Günther had initially entertained the possibility that this singular cat was actually a naturally-occurring leopard-lioness hybrid. However, as he reported on 3 March 1885 in the Proceedings of the Zoological Society of London (his report also containing the spectacular full-colour chromolithograph that opens this present ShukerNature blog article), Günther's detailed examination of its skin had ultimately revealed certain very specific but taxonomically significant features which, in combination with its already-noted leopard features, persuaded him that, despite its exotic colour scheme, its owner had indeed been nothing more than a leopard after all - albeit of a very spectacular pseudo-melanistic variety (and comparable with the Malabar specimen noted earlier in this ShukerNature blog article).

A year later, Günther received a second, even darker, glossier flat skin from a specimen of this same pseudo-melanistic variety, which had been shot at Collingham, approximately 20 miles from Grahamstown, and subsequently presented as a donation to London's Natural History Museum by its then-owner Reverend Nendrick Abraham (President of the Grahamstown Natural History Society). Utilising the detailed account contained in Abraham's accompanying letter, Günther formally documented this skin on 6 April 1886, once again in the Proceedings of the Zoological Society of London.

B/w photograph from the PZSL, 6 April 1886, of the flat skin from Abraham's Collingham-derived pseudo-melanistic leopard (public domain)

At least seven other, less striking pseudo-melanistic examples have been recorded (although, tragically, some of these no longer exist), including two pelts and sightings of two living specimens as reported by Abraham in his letter to Günther, but only from South Africa's Eastern Cape Province and none at all since the 20th Century's opening decade, as documented in 1987 by Dr Jack Skead (a former director of the Kaffrarian Museum in King William's Town) within a major review entitled Historical Mammal Incidence in the Eastern Cape. Skead's work was brought to my attention via some references to it in a CFZ Yearbook 1997 article on these exotic-looking leopards authored by Chris Moiser, who with fellow wildlife writer David Barnaby had viewed and photographed a mounted specimen at the Izoko South African Museum in Cape Town two years earlier.

In his PZSL report for 3 March 1885 concerning Bowker's pelt, Günther had dubbed this spectacular pseudo-melanistic leopard variety Felis leopardus [=Panthera pardus] var. melanotica. As a result, sometimes these extremely unusual felids are alternatively termed melanotic leopards.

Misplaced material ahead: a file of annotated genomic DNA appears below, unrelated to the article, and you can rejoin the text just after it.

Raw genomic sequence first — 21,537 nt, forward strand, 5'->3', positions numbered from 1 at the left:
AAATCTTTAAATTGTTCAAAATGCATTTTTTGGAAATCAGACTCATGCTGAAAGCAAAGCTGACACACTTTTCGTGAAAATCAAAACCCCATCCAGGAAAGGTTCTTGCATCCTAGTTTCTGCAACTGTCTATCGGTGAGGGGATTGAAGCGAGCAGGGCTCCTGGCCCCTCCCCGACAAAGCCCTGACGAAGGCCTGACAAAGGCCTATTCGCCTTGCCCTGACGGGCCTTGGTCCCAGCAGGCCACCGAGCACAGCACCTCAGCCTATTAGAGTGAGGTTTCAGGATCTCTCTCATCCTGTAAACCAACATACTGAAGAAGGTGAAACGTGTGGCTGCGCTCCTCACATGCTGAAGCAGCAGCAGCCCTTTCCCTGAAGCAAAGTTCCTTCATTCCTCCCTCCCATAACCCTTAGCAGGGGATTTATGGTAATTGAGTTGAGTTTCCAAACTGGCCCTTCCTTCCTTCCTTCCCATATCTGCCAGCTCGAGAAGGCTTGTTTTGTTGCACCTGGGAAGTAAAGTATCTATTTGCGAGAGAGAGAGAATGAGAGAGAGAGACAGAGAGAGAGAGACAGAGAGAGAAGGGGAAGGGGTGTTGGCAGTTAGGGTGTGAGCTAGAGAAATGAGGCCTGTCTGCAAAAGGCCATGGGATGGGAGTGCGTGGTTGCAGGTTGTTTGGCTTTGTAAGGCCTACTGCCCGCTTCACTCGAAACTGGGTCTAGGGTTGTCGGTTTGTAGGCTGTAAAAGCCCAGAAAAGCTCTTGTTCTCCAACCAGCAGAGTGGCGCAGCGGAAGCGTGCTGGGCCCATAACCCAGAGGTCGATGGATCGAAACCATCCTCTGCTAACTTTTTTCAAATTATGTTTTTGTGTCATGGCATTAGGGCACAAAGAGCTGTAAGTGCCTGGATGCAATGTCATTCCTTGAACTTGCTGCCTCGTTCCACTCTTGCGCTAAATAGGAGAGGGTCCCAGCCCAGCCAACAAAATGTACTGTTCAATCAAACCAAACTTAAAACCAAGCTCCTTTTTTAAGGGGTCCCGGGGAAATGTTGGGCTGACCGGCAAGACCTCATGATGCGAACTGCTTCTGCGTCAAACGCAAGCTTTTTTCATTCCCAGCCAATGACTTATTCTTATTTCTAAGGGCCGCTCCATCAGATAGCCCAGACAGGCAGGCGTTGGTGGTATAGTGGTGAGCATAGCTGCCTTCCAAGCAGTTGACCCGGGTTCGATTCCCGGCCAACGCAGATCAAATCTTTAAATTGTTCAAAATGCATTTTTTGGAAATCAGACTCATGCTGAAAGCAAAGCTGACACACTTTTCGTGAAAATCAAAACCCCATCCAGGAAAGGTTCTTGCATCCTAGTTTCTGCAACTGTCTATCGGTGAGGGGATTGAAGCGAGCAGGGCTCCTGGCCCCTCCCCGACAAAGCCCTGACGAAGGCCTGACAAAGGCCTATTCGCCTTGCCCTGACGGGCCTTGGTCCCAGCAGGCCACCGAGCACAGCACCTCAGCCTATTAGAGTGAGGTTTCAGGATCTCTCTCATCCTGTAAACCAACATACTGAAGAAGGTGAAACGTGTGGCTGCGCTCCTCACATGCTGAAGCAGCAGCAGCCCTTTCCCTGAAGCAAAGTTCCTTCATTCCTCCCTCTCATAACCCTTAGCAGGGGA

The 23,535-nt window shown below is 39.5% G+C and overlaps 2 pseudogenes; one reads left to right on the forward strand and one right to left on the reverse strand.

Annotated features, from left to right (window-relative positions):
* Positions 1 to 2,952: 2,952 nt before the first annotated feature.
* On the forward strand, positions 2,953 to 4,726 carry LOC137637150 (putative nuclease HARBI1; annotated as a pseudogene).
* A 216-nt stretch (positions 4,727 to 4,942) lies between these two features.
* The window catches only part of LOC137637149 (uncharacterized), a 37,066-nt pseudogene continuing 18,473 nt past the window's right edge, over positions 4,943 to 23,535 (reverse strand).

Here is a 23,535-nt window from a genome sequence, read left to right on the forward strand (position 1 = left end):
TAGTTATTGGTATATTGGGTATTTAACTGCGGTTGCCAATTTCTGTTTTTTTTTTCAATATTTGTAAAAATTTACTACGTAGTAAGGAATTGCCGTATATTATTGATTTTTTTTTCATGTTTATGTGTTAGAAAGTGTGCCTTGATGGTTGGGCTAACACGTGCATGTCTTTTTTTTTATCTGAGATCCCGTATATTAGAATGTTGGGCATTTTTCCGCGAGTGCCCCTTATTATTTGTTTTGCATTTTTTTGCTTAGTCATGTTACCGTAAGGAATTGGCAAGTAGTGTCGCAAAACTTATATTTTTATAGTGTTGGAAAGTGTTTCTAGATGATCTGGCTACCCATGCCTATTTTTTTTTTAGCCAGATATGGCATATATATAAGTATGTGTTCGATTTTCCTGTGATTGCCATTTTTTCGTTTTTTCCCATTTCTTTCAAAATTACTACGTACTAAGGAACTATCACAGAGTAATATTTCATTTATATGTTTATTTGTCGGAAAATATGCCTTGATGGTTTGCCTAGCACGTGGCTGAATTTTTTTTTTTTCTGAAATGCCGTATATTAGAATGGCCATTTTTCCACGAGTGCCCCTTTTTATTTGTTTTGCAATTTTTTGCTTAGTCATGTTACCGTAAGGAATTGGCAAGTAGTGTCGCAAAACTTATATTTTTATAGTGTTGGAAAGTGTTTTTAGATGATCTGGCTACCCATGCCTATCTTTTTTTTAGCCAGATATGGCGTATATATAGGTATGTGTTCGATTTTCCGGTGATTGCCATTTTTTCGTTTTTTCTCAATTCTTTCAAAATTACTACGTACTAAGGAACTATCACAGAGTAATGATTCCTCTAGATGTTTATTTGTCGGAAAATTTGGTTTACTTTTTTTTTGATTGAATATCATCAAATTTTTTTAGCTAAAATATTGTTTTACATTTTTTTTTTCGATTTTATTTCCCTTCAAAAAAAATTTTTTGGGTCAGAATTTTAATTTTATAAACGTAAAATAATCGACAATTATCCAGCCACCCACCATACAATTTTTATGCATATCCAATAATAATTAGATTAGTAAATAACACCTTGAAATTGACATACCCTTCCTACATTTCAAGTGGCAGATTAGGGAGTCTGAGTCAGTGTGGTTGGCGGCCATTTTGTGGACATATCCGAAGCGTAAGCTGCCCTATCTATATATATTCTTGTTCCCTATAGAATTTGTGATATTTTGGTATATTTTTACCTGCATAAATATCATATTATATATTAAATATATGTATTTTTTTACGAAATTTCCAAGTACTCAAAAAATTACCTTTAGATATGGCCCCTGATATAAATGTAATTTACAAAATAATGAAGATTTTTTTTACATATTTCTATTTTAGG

As noted above, the Izoko South African Museum in Cape Town famously has on display a mounted specimen of a pseudo-melanistic leopard. In his CFZ Yearbook 1997 article, Chris Moiser revealed that this was purchased from a professional taxidermist based in Grahamstown in November 1898, and had apparently been shot 15.5 miles south of that town. Although somewhat faded with age nowadays, appearing brown rather than black, it is still visually arresting, as seen here:

The mounted pseudo-melanistic leopard on display at the Iziko South African Museum in Cape Town (© Lew Viergacht)

My sincere thanks to Lew Viergacht for so kindly making his two excellent photographs of this remarkable specimen available to me for inclusion in this ShukerNature blog article.


Well worth considering is whether a comparable variety could be the explanation for a still-unidentified African felid known as the damasia, which dwells - not surprisingly? - in Kenya's Aberdares [already documented in my book as the home of a controversial, diminutive form of spotted lion known as the marozi, as well as melanistic leopards, i.e. black panthers].

The damasia was referred to in a letter sent to The Field by G. Hamilton-Snowball and published on 9 October 1948, concerning his sighting of spotted lions on these mountains. In it, he also recalled that during the 1920s he had shot a creature that he had taken to be a leopard, albeit a very large, dark specimen. Yet when his Kikuyu attendants saw it, they announced that it was not a chui (leopard) but a damasia, and that a damasia was as different from a leopard as a simba (lion) was from a marozi. Apparently the damasia is well known to the Aberdares natives but is always mistaken by non-locals for a leopard.

Painting of a pair of marozis or Kenyan spotted lions, based upon a preserved skin and eyewitness descriptions (© William M. Rebsamen)

Tropical Africa's native tribes frequently classify animals by way of criteria very different from those used by scientists. Often an individual animal that is of a colour or size different from that of normal specimens of the same species, or an individual that is notably more aggressive than others of its own species, is given an entirely separate name by the natives and thought of as being of a form totally different from the more typical members of its species. Therefore it is certainly possible that, despite the Kikuyus' firm denial, the damasia really is just a dark-coloured (pseudo-melanistic?) leopard.